Rate snapshot: Housing sector weak, but data is confused

by MPA18 Sep 2014

Slightly weaker bond and mortgage markets this morning on a mixed bag of data at 8:30. August housing starts and permits were a clear message that the sector is still struggling. Starts were expected to have declined 5.0% to 1038K, as reported starts crumbled -14.4% to 956K units. August building permits were expected to be up 0.3% to 1054K units, as reported permits dropped 5.6% to 998K. The housing sector is weak, but the data continues to confuse as some of the reports are good while most are soft. Yesterday the Sept NAHB housing market index was better than forecasts, the index increased frm 55 to 59 with most forecasts for the index at 56. Today with starts and permits; where the rubber meets the road instead of opinions, clearly shows the sector is not providing any impetus to the economic recovery. Slow wage growth and tight lending standards continue to challenge the homebuilding industry by placing homeownership out of reach for some Americans. While the headline was soft, decline in single family starts were down just 2.4%, somewhat mitigating the headline that mostly shows multi-family declines.
On the other side of the issue on growth; weekly jobless claims were expected down 10K, as reported claims fell 36K to 280K the lowest in two months and pushing under 300K that has been the level for most of the last six weeks. In July claims fell to 279K then edged back to the 300K area the last month. The four-week average of initial claims, a less-volatile measure than the weekly figure, decreased to 299,500 from 304,250 the week before. The number of people continuing to receive jobless benefits dropped by 63,000 to 2.43 million in the week ended Sept. 6, the lowest since May 2007.
Yesterday the FOMC once again confounded most forecasters that were ‘sure’ that the Committee would change the language in the policy statement to reflect the Fed would be more specific about when it will begin increasing rates. The FOMC left the language the way it has been, that low rates will stay for an extended period. The Fed continues to fret that the employment sector is still soft with many of new jobs low paying and many part time. In the meantime markets have shown little concern that job creation is less than any other recovery in the last 50 years. Continued low interest rates negate a lot of reality; there isn’t many place to invest for the wealthy so stocks continue to climb.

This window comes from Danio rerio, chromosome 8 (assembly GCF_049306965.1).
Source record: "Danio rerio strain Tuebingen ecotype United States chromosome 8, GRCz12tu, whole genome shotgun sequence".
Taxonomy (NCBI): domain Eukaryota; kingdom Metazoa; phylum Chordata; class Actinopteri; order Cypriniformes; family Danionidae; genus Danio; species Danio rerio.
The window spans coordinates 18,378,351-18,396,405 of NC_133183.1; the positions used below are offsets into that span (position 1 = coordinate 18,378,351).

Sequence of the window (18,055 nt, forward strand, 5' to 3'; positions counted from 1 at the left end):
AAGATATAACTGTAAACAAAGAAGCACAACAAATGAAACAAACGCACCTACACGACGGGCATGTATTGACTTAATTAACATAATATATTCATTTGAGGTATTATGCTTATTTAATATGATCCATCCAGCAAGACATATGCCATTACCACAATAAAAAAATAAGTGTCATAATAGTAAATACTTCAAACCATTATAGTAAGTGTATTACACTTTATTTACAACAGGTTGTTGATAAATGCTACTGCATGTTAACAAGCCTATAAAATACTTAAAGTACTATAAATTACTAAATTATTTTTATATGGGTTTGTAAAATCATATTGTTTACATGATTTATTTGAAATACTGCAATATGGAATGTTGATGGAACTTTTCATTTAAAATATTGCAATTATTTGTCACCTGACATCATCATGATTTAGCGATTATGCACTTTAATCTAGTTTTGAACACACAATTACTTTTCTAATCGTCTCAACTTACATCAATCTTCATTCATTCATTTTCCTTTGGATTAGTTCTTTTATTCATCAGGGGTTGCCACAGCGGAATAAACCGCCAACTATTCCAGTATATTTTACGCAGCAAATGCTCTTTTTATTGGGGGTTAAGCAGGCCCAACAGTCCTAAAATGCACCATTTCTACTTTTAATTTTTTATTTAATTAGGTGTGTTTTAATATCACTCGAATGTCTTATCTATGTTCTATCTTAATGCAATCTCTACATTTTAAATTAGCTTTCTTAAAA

The DJIA opened +40, NASDAQ +15, S&P +5; 10 yr note 2.63% +1 bp and 30 yr MBS price -6 bp frm yesterday’s close and -22 bp frm 9:30 yesterday.
At 10:00 the Sept Philadelphia Fed business index, expected lower at 23.5 frm 28.0 in August, as reported the index fell to 22.5 but the components were a little better. The employment component increased to 22.2 frm 9.1 in August and new orders to 15.7 frm 14.7. Judge it a mixed and another confounding report, hard to take the increase in the employment component.
Treasury rates and mortgage rates continue to increase even with the Fed ‘assuring’ interest rates will stay low for that extended period of time. No reason now to buy treasuries, the stock market is moving up making new highs on a regular basis and there isn’t any safety needs for investors to park money in sovereign debt (US treasuries). In Ukraine the government in Kiev appears to be weakening against Russian separatists. A Ukrainian law granting self-governance powers to separatist-held areas, while facing a lot of opposition within the Kiev politicians, nevertheless is a victory for Russia. One of Putin’s key plans has been to keep Ukraine frm joining NATO and it now appears he has accomplished that---for the moment. In the mid-east the pot is boiling but it hasn’t boiled over yet to a level that threatens global economies.
Day by day the 10 yr note continues to take out each support as rates move higher. The next level at 2.66% is the last near term support; a break above it will project a run to 2.80%. We don’t expect rates will increase that much when looking at underlying fundamentals but as you know we never fade market action and now everything is pointing to higher rates. Respect the Pizza and don’t assess the market in any other way than bearish. Get the deals done, there is not much likelihood now that rates will decline much. What I can say on a little positive near term view, the bond market is oversold. All near term momentum oscillators are at oversold levels. Doesn’t mean a strong rally is close, it suggests rates may stabilize. It is a day to day thing now in terms of holding/floating.
PRICES @ 10:10 AM
10 yr note: -3/32 (9 bp) 2.63% +1 bp
5 yr note: -4/32 (12 bp) 1.86% +4 bp
2 Yr note: -1/32 (3 bp) 0.58% +1 bp
30 yr bond: +2/32 (6 bp) 3.37% unch
Libor Rates: 1 mo 0.153%; 3 mo 0.234%; 6 mo 0.330%; 1 yr 0.582%
30 yr FNMA 3.5 Oct: @9:30 101.41 -6 bp (-22 bp frm 9:30 yesterday)
15 yr FNMA 3.0 Oct: @9:30 102.67 -14 bp (-25 bp frm 9:30 yesterday)
30 yr GNMA 3.5 Oct: @9:30 102.67 -3 bp (-11 bp frm 9:30 yesterday)
Dollar/Yen: 108.73 +0.36 yen
Dollar/Euro: $1.2894 +$0.0029
Gold: $1221.30 -$14.60
Crude Oil: $94.44 +$0.02
DJIA: 17,239.73 +82.88
NASDAQ: 4587.22 +25.03
S&P 500: 2009.41 +7.84


Should CFPB have more supervision over credit agencies?